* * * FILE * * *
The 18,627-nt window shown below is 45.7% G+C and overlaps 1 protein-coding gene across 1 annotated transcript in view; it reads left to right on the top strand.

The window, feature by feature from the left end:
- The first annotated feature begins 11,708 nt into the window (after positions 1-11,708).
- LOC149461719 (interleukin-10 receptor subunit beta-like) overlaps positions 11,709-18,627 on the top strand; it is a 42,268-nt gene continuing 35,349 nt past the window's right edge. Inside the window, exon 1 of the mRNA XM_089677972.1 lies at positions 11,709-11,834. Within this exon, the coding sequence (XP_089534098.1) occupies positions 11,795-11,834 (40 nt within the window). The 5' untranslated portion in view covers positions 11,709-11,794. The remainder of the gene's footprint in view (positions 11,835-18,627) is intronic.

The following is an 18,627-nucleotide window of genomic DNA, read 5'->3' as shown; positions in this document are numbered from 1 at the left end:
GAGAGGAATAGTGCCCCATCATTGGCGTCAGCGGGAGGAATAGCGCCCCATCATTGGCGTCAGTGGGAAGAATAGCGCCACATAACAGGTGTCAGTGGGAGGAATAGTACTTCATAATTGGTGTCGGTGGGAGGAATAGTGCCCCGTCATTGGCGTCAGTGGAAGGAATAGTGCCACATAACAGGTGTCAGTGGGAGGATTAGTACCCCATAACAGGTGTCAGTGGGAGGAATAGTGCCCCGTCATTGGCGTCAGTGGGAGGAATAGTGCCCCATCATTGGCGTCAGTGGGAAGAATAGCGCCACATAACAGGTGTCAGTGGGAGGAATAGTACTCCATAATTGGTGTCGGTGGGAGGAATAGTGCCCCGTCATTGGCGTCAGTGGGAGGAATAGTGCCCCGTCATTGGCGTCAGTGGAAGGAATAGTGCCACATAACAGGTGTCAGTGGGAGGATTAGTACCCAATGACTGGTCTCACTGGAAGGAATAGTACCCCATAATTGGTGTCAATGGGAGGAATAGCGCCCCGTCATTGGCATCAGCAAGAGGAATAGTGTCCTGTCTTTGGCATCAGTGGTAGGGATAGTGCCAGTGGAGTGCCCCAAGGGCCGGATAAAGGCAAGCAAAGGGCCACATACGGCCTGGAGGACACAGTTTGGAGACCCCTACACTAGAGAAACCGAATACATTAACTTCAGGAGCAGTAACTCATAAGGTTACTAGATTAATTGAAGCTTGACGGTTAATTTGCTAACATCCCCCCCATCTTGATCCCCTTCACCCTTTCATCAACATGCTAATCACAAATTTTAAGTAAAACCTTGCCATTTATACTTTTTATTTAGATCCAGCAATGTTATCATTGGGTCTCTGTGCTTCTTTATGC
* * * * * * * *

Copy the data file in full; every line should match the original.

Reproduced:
The 18,627-nt window shown below is 45.7% G+C and overlaps 1 protein-coding gene across 1 annotated transcript in view; it reads left to right on the top strand.

The window, feature by feature from the left end:
- The first annotated feature begins 11,708 nt into the window (after positions 1-11,708).
- LOC149461719 (interleukin-10 receptor subunit beta-like) overlaps positions 11,709-18,627 on the top strand; it is a 42,268-nt gene continuing 35,349 nt past the window's right edge. Inside the window, exon 1 of the mRNA XM_089677972.1 lies at positions 11,709-11,834. Within this exon, the coding sequence (XP_089534098.1) occupies positions 11,795-11,834 (40 nt within the window). The 5' untranslated portion in view covers positions 11,709-11,794. The remainder of the gene's footprint in view (positions 11,835-18,627) is intronic.

The following is an 18,627-nucleotide window of genomic DNA, read 5'->3' as shown; positions in this document are numbered from 1 at the left end:
GAGAGGAATAGTGCCCCATCATTGGCGTCAGCGGGAGGAATAGCGCCCCATCATTGGCGTCAGTGGGAAGAATAGCGCCACATAACAGGTGTCAGTGGGAGGAATAGTACTTCATAATTGGTGTCGGTGGGAGGAATAGTGCCCCGTCATTGGCGTCAGTGGAAGGAATAGTGCCACATAACAGGTGTCAGTGGGAGGATTAGTACCCCATAACAGGTGTCAGTGGGAGGAATAGTGCCCCGTCATTGGCGTCAGTGGGAGGAATAGTGCCCCATCATTGGCGTCAGTGGGAAGAATAGCGCCACATAACAGGTGTCAGTGGGAGGAATAGTACTCCATAATTGGTGTCGGTGGGAGGAATAGTGCCCCGTCATTGGCGTCAGTGGGAGGAATAGTGCCCCGTCATTGGCGTCAGTGGAAGGAATAGTGCCACATAACAGGTGTCAGTGGGAGGATTAGTACCCAATGACTGGTCTCACTGGAAGGAATAGTACCCCATAATTGGTGTCAATGGGAGGAATAGCGCCCCGTCATTGGCATCAGCAAGAGGAATAGTGTCCTGTCTTTGGCATCAGTGGTAGGGATAGTGCCAGTGGAGTGCCCCAAGGGCCGGATAAAGGCAAGCAAAGGGCCACATACGGCCTGGAGGACACAGTTTGGAGACCCCTACACTAGAGAAACCGAATACATTAACTTCAGGAGCAGTAACTCATAAGGTTACTAGATTAATTGAAGCTTGACGGTTAATTTGCTAACATCCCCCCCATCTTGATCCCCTTCACCCTTTCATCAACATGCTAATCACAAATTTTAAGTAAAACCTTGCCATTTATACTTTTTATTTAGATCCAGCAATGTTATCATTGGGTCTCTGTGCTTCTTTATGC